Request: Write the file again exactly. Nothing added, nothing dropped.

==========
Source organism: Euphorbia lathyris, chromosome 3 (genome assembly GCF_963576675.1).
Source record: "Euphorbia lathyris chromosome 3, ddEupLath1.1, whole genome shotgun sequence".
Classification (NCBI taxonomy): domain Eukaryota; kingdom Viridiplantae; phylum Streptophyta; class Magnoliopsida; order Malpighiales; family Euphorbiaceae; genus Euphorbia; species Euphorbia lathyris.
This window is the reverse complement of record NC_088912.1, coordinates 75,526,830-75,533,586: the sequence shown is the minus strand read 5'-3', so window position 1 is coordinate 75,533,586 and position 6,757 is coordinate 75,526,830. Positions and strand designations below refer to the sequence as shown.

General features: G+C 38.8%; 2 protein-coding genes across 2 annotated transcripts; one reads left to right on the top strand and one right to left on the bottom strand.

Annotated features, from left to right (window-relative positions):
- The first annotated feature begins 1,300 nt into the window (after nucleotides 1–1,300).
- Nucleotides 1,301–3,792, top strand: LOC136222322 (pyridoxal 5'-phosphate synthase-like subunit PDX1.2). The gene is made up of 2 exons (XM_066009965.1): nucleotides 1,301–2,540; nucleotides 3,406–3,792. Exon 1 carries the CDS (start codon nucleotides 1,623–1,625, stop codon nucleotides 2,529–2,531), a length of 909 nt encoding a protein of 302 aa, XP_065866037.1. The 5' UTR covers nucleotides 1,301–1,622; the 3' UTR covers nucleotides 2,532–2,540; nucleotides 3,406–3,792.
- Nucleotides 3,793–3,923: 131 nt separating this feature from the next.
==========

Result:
Source organism: Euphorbia lathyris, chromosome 3 (genome assembly GCF_963576675.1).
Source record: "Euphorbia lathyris chromosome 3, ddEupLath1.1, whole genome shotgun sequence".
Classification (NCBI taxonomy): domain Eukaryota; kingdom Viridiplantae; phylum Streptophyta; class Magnoliopsida; order Malpighiales; family Euphorbiaceae; genus Euphorbia; species Euphorbia lathyris.
This window is the reverse complement of record NC_088912.1, coordinates 75,526,830-75,533,586: the sequence shown is the minus strand read 5'-3', so window position 1 is coordinate 75,533,586 and position 6,757 is coordinate 75,526,830. Positions and strand designations below refer to the sequence as shown.

General features: G+C 38.8%; 2 protein-coding genes across 2 annotated transcripts; one reads left to right on the top strand and one right to left on the bottom strand.

Annotated features, from left to right (window-relative positions):
- The first annotated feature begins 1,300 nt into the window (after nucleotides 1–1,300).
- Nucleotides 1,301–3,792, top strand: LOC136222322 (pyridoxal 5'-phosphate synthase-like subunit PDX1.2). The gene is made up of 2 exons (XM_066009965.1): nucleotides 1,301–2,540; nucleotides 3,406–3,792. Exon 1 carries the CDS (start codon nucleotides 1,623–1,625, stop codon nucleotides 2,529–2,531), a length of 909 nt encoding a protein of 302 aa, XP_065866037.1. The 5' UTR covers nucleotides 1,301–1,622; the 3' UTR covers nucleotides 2,532–2,540; nucleotides 3,406–3,792.
- Nucleotides 3,793–3,923: 131 nt separating this feature from the next.